VENICE (Reuters) - Oscar winners Kim Basinger and Charlize Theron play mother and daughter in “The Burning Plain,” an intense story of love and betrayal and the directorial debut by acclaimed Mexican screenwriter Guillermo Arriaga.
The film is the first of five U.S. entries to appear in the main competition at the Venice film festival, and was warmly applauded by critics and journalists on Friday at a press screening ahead of its red carpet world premiere.
Arriaga is best known for his scripts that include well received dramas “Amores perros,” “21 Grams” and “Babel,” for which he was nominated for an Academy Award.
Based on his description of his first outing behind the camera, it would appear Arriaga will be directing again.
“I enjoyed every single moment of it,” he told reporters, speaking in English.
“I can tell you that directing was maybe the happiest moment of my professional life. Just arriving on set I had a smile ... and it hasn’t vanished until now.”
The converging strands and time jumps in “The Burning Plain,” which Arriaga also wrote, are his trademarks.
“We never in real life tell stories in a linear way,” Arriaga said. “We tell it always in a decomposed way.
“I think that cinema is a very young medium and it’s beginning to find its own language and among these languages is the deconstruction of time.”
Producer Walter Parkes said Arriaga had “changed the way motion picture stories are told.”
As well as time, the film explores the elements — each storyline represents either earth, air, fire or water, and the landscape jumps from arid desert and brutal sunshine to swelling seas and rain-filled coastal skies.
It also deals with death.
“I have been obsessed with the weight of death over the living ones,” said the 50-year-old director.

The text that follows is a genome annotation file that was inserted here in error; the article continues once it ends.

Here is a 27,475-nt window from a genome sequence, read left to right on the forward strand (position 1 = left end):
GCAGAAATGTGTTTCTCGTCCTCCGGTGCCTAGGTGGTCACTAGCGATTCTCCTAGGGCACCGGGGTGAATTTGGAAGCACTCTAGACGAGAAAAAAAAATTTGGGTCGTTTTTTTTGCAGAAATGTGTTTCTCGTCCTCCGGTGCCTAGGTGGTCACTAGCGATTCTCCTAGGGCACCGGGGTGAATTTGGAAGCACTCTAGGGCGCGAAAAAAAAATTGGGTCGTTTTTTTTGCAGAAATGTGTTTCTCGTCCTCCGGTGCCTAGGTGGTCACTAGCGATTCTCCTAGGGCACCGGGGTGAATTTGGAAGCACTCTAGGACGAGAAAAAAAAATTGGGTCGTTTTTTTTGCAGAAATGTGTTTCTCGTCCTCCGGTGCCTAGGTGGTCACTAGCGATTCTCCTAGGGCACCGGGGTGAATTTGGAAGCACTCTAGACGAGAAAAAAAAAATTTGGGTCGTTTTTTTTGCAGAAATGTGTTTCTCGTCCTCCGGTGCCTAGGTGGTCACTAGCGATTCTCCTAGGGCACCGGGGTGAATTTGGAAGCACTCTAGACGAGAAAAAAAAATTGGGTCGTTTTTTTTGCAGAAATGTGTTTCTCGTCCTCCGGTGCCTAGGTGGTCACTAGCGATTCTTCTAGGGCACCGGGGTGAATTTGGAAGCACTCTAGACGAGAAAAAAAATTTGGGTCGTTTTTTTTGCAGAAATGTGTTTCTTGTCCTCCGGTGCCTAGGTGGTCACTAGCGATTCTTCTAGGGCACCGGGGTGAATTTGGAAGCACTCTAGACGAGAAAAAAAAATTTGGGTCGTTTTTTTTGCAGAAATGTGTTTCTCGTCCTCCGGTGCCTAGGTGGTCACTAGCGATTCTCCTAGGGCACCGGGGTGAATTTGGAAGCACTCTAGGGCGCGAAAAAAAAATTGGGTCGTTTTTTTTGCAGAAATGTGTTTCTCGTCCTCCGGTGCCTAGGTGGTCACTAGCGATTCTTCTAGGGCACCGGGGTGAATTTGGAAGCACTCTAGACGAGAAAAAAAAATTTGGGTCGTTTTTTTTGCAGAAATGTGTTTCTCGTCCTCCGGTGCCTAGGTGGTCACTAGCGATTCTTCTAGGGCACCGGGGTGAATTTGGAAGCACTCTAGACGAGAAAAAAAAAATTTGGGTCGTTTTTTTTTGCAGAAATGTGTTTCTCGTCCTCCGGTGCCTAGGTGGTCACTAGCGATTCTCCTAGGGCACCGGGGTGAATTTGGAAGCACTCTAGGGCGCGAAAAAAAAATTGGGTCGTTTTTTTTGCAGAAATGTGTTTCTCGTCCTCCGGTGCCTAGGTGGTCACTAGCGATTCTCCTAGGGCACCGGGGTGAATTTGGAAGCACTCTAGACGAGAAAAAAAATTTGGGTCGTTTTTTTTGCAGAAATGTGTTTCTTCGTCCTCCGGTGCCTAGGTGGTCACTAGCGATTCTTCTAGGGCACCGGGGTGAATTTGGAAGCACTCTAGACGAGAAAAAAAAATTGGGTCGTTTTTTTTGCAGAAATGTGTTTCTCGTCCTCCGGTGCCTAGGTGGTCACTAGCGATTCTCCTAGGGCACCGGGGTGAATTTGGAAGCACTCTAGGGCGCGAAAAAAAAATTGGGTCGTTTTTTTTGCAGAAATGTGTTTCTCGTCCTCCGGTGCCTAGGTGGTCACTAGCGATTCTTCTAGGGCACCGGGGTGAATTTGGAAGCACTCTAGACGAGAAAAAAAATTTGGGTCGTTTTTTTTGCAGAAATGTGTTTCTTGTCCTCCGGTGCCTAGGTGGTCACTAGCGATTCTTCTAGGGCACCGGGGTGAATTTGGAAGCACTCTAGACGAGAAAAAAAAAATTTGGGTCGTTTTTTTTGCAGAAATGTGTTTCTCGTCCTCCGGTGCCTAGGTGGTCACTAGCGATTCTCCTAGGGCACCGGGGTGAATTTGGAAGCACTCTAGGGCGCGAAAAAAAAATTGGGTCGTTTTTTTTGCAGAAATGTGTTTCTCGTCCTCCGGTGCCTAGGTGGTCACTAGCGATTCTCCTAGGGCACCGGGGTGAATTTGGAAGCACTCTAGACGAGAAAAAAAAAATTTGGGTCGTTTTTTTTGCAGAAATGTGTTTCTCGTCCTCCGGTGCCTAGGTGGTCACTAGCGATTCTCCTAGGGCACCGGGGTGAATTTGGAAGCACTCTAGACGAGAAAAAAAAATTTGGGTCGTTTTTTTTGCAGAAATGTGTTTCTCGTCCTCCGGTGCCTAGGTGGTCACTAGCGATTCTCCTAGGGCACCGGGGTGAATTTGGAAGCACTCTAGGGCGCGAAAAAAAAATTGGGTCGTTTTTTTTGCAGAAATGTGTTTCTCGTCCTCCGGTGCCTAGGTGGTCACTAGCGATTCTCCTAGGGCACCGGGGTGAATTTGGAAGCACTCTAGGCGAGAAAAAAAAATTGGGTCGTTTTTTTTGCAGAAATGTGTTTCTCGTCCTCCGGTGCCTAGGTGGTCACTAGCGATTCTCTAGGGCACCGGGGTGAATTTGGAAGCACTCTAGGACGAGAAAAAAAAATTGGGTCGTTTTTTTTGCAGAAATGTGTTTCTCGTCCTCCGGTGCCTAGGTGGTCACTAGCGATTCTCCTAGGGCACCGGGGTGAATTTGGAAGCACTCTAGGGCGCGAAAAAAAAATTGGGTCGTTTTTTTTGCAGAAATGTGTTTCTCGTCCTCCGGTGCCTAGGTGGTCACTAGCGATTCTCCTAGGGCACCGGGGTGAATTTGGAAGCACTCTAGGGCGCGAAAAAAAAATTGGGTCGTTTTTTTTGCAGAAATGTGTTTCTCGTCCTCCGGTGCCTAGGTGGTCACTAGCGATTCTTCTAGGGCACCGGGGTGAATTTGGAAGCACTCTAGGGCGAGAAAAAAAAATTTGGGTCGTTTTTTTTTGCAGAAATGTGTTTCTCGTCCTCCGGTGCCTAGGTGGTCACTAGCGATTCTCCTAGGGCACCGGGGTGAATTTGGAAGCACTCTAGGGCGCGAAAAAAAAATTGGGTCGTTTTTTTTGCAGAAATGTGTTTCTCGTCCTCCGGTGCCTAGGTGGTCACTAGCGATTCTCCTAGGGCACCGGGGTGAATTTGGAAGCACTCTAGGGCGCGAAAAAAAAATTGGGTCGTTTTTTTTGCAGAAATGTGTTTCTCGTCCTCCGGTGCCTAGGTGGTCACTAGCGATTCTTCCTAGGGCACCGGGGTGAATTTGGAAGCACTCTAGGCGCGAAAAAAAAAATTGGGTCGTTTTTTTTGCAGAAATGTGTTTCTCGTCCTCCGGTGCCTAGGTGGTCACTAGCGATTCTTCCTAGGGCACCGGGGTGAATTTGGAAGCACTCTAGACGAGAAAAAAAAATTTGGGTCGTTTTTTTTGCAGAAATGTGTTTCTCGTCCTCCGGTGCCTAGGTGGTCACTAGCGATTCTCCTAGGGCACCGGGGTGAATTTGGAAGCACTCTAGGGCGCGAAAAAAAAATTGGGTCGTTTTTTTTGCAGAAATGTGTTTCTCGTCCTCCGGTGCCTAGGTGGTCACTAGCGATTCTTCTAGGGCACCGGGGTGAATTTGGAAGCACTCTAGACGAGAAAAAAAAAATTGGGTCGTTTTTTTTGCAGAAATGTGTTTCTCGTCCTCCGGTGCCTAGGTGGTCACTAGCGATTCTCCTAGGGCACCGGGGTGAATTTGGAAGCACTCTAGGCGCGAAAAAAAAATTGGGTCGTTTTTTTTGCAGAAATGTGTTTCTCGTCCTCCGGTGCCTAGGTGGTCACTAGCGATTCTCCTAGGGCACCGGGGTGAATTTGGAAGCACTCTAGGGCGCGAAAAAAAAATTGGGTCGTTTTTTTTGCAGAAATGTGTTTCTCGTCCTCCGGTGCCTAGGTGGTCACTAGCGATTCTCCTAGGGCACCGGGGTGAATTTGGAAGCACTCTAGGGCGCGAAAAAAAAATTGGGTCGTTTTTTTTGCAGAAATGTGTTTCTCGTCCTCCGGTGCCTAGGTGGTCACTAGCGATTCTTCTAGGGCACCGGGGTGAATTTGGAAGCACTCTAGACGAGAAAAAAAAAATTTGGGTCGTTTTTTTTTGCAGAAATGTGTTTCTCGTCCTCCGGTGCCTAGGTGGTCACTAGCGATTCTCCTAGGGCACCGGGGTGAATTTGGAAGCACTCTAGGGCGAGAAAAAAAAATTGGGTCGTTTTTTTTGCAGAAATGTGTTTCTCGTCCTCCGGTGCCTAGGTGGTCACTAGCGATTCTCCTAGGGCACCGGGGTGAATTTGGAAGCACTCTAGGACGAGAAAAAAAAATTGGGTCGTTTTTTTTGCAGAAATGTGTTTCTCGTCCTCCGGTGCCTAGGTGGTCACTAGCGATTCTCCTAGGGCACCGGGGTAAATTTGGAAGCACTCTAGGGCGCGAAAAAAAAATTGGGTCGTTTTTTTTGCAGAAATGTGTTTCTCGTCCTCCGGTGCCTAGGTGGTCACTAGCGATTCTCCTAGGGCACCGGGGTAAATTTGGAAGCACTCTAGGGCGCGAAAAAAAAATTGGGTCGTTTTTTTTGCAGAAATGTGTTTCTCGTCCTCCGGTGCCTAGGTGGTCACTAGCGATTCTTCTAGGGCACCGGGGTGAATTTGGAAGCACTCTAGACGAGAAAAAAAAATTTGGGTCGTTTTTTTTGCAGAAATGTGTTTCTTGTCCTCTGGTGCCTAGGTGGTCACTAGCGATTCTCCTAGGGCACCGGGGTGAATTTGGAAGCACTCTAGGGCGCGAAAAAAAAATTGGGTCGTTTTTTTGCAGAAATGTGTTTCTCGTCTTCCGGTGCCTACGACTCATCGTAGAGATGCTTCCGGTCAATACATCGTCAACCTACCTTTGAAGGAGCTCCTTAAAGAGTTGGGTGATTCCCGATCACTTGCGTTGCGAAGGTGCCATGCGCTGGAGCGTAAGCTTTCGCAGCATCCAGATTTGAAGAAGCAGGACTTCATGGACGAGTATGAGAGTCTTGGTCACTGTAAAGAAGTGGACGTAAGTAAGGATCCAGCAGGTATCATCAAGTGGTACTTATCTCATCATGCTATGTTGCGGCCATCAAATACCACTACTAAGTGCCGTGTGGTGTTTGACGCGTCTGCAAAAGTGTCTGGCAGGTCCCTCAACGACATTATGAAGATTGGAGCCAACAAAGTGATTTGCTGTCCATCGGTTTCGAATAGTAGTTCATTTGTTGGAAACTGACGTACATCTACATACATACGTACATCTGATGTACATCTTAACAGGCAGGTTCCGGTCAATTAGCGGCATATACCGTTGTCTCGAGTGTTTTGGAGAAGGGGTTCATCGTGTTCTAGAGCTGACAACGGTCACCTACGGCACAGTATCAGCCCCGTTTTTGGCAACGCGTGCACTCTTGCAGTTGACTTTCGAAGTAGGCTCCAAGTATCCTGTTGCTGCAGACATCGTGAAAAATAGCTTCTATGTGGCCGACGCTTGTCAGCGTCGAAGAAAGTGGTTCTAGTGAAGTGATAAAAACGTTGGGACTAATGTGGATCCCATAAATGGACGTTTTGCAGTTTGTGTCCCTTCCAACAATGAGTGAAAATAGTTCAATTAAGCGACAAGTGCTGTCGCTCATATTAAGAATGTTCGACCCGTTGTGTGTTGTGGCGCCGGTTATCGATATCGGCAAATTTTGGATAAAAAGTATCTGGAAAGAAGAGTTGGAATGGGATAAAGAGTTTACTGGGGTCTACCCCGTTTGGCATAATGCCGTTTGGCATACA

“My identity is constructed by the people that I love, by the people that surround me. Every time one dies, part of my identity is broken and lost. I am obsessed at how that loss of someone that I love affects my own identity.”
Theron, who plays the emotionally-scarred Sylvia in “The Burning Plain,” was also a producer on the film as she was on “Monster” for which she won a best actress Oscar.
“I’m fascinated by how this industry survives, how it struggles,” the 33-year-old said.
“I don’t have to do it every time, but it’s something that I really enjoy when I feel I meet people where we’re like-minded and we walk the same road and tell the same story.”
Basinger, 54, was not at the press conference in Venice, but Theron said her age brought a new dimension to her acting.
“There’s a strength,” said Theron. “Especially, I think now in her age more than when she was working in her 30s, there’s a strength with this leftover vulnerability from her 20s that’s just unbelievably beautiful to watch.”
Other U.S. films in competition in Venice include “Rachel Getting Married,” directed by Oscar-winner Jonathan Demme and starring Anne Hathaway and Debra Winger, and “The Wrestler” with Mickey Rourke and directed by Darren Aronofsky. Kathryn Bigelow also presents Iraq war drama “The Hurt Locker.”
Editing by Matthew Jones